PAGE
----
Tell me about yourself…You’re already cringing aren’t you?
While interview processes and formats may have changed over time, one thing has remained constant. “Tell me about yourself” is still the opening question of choice for interviewers everywhere. It’s also still one of the most anxiety provoking questions for candidates. In fact, during our webinars focused on other interview advice, someone always asks us to address how to answer this much maligned interview question.
The truth of the matter is that this is your time to shine. You’re in complete control of your answer here. This question presents an opportunity for you to show off your true potential. So let’s put our anxiety around the
“tell me about yourself question” aside and start figuring out the best way to answer it.
The most important thing to understand is that there should be some artistry in your answer. Georges Seurat made pointillism famous. He composed gorgeous paintings with thousands of tiny dots. Put together in just the right way, these dots ultimately created beautiful works of art that you could easily get lost in. That is exactly what you do NOT want to do. Instead, think of yourself as Picasso. His portraits aimed to show all sides of a person in one, two-dimensional image. He took what he saw was essential from the front, back and side views of his subject and presented one image that instantly grabs you. Your answer should do the same.
What I mean is, don’t make your interviewer connect the dots. Provide a structured answer that does it for them using our three step formula for answering the “tell me about yourself“ question. These are only examples to get you started on how best to formulate your own answers. You will certainly need to add some detail and color. Use these steps as guideposts to follow, but it’s up to you to make it your own.
1. Opening statement:
How you start will determine the way you end up telling your story. You do of course have options.
- Give the overview statement: I have over ten years of experience in entertainment marketing.
- Start at the beginning: I started my marketing career as a marketing coordinator at a digital agency.
- Start with humor: My freshman year of college I planned to major in economics, until I took my first econ course. I quickly changed my mind. It’s a bit ironic that I got my first marketing job at a small accounting firm. I learned so much, but I knew I wanted to work in an industry that I had a real passion for.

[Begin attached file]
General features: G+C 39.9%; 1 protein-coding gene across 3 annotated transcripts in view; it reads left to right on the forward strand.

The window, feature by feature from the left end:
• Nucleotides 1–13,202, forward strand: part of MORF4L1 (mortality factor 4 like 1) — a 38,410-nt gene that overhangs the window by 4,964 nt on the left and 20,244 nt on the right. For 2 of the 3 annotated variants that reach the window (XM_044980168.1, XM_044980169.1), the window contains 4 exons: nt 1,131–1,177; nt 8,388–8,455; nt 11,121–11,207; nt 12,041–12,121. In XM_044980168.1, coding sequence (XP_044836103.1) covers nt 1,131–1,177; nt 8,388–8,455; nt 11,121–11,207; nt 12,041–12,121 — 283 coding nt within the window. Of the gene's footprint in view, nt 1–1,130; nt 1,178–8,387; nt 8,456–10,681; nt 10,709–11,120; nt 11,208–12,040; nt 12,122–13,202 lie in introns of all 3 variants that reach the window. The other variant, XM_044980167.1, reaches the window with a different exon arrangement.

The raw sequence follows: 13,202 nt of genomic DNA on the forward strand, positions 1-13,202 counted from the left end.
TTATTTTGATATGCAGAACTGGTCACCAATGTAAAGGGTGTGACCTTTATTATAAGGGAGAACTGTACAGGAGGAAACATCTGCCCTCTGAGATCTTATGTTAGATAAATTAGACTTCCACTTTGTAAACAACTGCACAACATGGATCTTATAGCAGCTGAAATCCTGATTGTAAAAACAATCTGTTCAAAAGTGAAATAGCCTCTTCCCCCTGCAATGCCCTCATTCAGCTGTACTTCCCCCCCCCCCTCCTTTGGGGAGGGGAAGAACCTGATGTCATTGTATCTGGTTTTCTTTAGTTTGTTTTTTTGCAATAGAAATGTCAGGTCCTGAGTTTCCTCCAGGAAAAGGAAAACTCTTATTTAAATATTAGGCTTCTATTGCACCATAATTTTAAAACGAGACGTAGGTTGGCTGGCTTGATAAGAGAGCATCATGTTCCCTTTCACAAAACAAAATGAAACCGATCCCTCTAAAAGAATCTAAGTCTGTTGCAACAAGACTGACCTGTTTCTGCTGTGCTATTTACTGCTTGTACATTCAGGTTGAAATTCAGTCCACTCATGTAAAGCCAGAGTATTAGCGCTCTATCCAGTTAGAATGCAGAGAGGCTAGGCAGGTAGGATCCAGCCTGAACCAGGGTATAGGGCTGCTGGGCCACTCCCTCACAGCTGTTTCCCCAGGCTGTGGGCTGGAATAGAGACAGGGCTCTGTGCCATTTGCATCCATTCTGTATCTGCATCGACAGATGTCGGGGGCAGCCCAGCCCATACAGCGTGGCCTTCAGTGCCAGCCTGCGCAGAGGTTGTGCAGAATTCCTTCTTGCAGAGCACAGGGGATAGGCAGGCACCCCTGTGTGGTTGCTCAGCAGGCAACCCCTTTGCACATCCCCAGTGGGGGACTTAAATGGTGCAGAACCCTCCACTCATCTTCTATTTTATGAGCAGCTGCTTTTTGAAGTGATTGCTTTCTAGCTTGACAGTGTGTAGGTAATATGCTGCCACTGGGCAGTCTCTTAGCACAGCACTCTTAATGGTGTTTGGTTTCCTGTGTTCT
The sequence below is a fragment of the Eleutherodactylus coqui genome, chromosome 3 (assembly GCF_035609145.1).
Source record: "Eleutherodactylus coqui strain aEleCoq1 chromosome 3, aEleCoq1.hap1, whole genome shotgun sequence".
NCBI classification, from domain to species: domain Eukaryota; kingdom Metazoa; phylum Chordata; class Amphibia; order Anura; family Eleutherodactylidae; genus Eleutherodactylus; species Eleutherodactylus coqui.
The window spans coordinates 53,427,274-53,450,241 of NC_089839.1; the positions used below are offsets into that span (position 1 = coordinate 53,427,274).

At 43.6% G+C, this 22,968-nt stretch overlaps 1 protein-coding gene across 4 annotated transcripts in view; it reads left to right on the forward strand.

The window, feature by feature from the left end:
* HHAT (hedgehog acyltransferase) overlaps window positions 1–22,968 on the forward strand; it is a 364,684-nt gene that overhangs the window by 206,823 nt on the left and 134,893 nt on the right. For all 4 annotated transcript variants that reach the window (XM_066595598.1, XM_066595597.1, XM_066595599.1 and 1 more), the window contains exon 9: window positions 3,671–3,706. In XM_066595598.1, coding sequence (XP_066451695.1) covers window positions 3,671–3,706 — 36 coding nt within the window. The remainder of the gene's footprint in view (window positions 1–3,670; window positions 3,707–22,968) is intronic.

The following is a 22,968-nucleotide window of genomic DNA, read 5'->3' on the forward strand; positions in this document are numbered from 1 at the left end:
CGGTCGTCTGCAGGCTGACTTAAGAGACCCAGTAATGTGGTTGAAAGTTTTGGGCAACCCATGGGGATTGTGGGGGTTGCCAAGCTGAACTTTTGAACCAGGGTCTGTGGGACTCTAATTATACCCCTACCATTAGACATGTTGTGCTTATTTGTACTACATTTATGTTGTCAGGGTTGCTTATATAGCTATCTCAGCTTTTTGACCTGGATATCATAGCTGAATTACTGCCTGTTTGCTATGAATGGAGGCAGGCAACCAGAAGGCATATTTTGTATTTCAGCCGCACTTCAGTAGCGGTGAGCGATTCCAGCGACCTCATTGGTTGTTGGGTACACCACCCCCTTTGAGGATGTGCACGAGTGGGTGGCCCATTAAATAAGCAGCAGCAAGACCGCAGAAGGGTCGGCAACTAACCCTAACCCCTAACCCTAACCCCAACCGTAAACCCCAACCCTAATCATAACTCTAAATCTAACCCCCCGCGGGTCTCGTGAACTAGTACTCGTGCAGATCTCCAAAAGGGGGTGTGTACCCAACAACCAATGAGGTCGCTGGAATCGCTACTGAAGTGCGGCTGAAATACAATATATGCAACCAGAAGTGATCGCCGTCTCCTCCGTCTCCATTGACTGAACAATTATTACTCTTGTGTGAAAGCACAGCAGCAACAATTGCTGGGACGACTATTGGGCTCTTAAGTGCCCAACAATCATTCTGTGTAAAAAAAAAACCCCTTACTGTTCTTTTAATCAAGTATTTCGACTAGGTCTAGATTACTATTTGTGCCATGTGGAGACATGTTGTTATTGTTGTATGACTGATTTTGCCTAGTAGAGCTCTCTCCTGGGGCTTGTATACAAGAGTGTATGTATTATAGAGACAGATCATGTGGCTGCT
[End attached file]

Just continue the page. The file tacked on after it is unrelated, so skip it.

2. The Roadmap:
The meat of your story should offer an understanding of the roadmap you followed in your career. Interesting twists and turns can also be addressed. The main point is to show the interviewer the logical thought process behind the career decisions you made.
- The Direct Path:
Being part of a marketing team for an entertainment company was always my long-term plan. I started in small media firms and really worked my way up to companies like Showtime. Both small and large environments offered different challenges. While at X company I really learned how to stretch small budgets and work under tight deadlines. One of my most successful projects was (insert experience here). When I finally became part of a larger company, I learned a lot more about analytics and got to be involved in strategic marketing planning and I found that fascinating.
I’ve had a lot of interesting turns in my career and the exposure to various industries and roles has really been an asset. I’ve really studied the commonality between the positions I’ve held and the common thread and my success in each role comes down to project management. That’s what lead me to pursue my PMP certification.
- Somewhat linear:
Early in my career, I developed great marketing experience with digital agencies. I learned great skills (insert skills), but after several years, I became very curious about what it would be like to work internally for one client and to give that client all my attention and focus. That’s how I eneded up at XYZ company. It’s been a tremendous change. I was able to enhance my skills in (insert skills) and I finally got to take on new responsibilities (name responsibilities). I also conducted the first…(insert initiatives or achievements).
3. Your destination – why you’re interviewing for the job:
Your conclusion should make it clear to the interviewer why and how you’ve ended up in the chair across from them interviewing for this position.
- Looking for growth:
Now, I’ve come to a place where I’m ready to take on more responsibility and lead a team of my own so when I saw your job posting it just sounded like the perfect fit.
- Looking for change of environment:
Agency life has been really exciting. I’ve had a great career so far but I’m really looking to move internally and give 100% of my attention to one client and one client only. XYZ company has always been on the top of my list since I saw the marketing around X product launch so when I saw your job posting I had to apply.
When we put it all together it, we seen a broad portrait of the progression of one’s professional life. We understand the beginning, the middle and the current end point at which the candidate finds him/herself and what it is they are looking for in their next step. When you present this information to an interviewer at the beginning of your meeting, they become more confident about you being a strong and viable candidate. As a result, your interview starts off on a strong note and you’re able to keep steering your story in the right direction.